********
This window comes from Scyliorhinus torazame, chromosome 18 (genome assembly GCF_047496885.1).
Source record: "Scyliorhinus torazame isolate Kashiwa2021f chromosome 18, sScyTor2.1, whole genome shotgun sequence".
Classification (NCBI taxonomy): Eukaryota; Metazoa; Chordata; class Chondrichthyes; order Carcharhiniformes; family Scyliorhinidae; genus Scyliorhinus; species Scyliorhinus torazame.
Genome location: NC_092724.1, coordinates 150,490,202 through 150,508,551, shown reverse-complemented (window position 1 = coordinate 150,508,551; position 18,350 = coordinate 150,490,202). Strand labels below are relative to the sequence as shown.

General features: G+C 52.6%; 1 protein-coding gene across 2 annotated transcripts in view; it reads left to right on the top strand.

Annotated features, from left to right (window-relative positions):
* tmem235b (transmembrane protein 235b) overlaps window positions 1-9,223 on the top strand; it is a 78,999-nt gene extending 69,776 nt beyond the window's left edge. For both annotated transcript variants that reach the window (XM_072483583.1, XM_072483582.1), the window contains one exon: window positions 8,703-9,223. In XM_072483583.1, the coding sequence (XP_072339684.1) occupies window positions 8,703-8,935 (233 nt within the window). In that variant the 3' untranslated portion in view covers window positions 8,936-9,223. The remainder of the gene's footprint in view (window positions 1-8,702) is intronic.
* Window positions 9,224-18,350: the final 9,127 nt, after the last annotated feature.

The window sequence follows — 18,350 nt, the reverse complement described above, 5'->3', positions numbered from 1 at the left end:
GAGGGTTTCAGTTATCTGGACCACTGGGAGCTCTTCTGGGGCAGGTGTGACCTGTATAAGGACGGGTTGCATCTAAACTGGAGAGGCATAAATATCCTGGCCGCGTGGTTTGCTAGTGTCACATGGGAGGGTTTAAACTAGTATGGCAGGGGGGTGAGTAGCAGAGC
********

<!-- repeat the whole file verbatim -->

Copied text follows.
This window comes from Scyliorhinus torazame, chromosome 18 (genome assembly GCF_047496885.1).
Source record: "Scyliorhinus torazame isolate Kashiwa2021f chromosome 18, sScyTor2.1, whole genome shotgun sequence".
Classification (NCBI taxonomy): Eukaryota; Metazoa; Chordata; class Chondrichthyes; order Carcharhiniformes; family Scyliorhinidae; genus Scyliorhinus; species Scyliorhinus torazame.
Genome location: NC_092724.1, coordinates 150,490,202 through 150,508,551, shown reverse-complemented (window position 1 = coordinate 150,508,551; position 18,350 = coordinate 150,490,202). Strand labels below are relative to the sequence as shown.

General features: G+C 52.6%; 1 protein-coding gene across 2 annotated transcripts in view; it reads left to right on the top strand.

Annotated features, from left to right (window-relative positions):
* tmem235b (transmembrane protein 235b) overlaps window positions 1-9,223 on the top strand; it is a 78,999-nt gene extending 69,776 nt beyond the window's left edge. For both annotated transcript variants that reach the window (XM_072483583.1, XM_072483582.1), the window contains one exon: window positions 8,703-9,223. In XM_072483583.1, the coding sequence (XP_072339684.1) occupies window positions 8,703-8,935 (233 nt within the window). In that variant the 3' untranslated portion in view covers window positions 8,936-9,223. The remainder of the gene's footprint in view (window positions 1-8,702) is intronic.
* Window positions 9,224-18,350: the final 9,127 nt, after the last annotated feature.

The window sequence follows — 18,350 nt, the reverse complement described above, 5'->3', positions numbered from 1 at the left end:
GAGGGTTTCAGTTATCTGGACCACTGGGAGCTCTTCTGGGGCAGGTGTGACCTGTATAAGGACGGGTTGCATCTAAACTGGAGAGGCATAAATATCCTGGCCGCGTGGTTTGCTAGTGTCACATGGGAGGGTTTAAACTAGTATGGCAGGGGGGTGAGTAGCAGAGC